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Medical devices should focus on transparency, austerity and wellness

The CEO of a startup credited his company's success in raising money to two factors. Human data about the dissolving stent and a tight budget. Kamal Ramzipoor of Amaranth Medical said those two accomplishments helped his company raise $20 million in a series B round.

This is the new reality for device makers, both startups and established companies. Companies will have to deal with the brutal facts of healthcare in American in 2013: transparency, austerity, and wellness. Companies that can't design a product strategy that meets all those criteria will not be around for long.

Just as hospitals are finding out that they can't hide behind confusing billing codes, device makers will have to accept a lot more transparency in pricing. People who can't fly to Europe for a cheap hip replacement will start looking for solutions in the states. That could be paying a doctor directly or using smart shopping web sites to find hospitals with competitive pricing. Hospitals will not take this price hit on their own; naturally they will start looking for better deals from device suppliers.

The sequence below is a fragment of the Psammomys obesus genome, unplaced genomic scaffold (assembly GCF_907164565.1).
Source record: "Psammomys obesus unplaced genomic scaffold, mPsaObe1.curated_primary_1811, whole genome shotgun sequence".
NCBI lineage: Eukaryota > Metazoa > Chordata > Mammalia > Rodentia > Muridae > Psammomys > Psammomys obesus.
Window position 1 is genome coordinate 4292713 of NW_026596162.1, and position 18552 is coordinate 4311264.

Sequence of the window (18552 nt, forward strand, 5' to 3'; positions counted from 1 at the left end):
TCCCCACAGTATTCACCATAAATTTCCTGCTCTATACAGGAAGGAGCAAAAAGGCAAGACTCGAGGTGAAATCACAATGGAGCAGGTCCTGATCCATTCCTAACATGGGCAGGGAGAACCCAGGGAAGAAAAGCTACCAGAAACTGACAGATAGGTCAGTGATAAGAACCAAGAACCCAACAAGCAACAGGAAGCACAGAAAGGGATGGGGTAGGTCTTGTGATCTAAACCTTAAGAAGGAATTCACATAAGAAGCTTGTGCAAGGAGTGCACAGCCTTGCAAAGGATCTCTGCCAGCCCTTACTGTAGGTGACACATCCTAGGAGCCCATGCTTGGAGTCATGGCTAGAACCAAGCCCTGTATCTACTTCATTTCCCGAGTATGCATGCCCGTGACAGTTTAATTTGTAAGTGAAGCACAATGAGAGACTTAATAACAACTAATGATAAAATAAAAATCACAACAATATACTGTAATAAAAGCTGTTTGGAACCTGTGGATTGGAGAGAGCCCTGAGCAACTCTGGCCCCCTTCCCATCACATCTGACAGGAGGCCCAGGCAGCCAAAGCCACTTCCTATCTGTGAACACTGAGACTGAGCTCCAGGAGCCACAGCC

Earlier this year at a med tech investing conference in Minneapolis, a hospital executive explained how he had renegotiated a contract with a group of orthopedic surgeons. In their initial deal, the group had required the hospital to provide 17 hip implants. In their own practice, the surgeons offered only two options, and so were able to turn a profit. At the next contract talk, the hospital executive changed the terms of his deal to 2 implant options instead of 17. This is only one example of cost cutting. Device makers will have to look at the problems that remain to be solved in the market and build new products to fit those needs.

The goal now - for employers and payers - is not to pay for knee replacements but to help people stay healthy enough not to need them. Getting people to eat right and stay off the couch could reduce the need for all sorts of devices, from insulin pens to gastric sleeves. This is a long-term trend of course, but no less powerful than the short term forces working on the device industry.

Startups using lean business techniques and sticking to a tight budget will not only attract investment money. They will set the example of viability for the entire industry.

[Photo by - Official U.S Navy Imagery]

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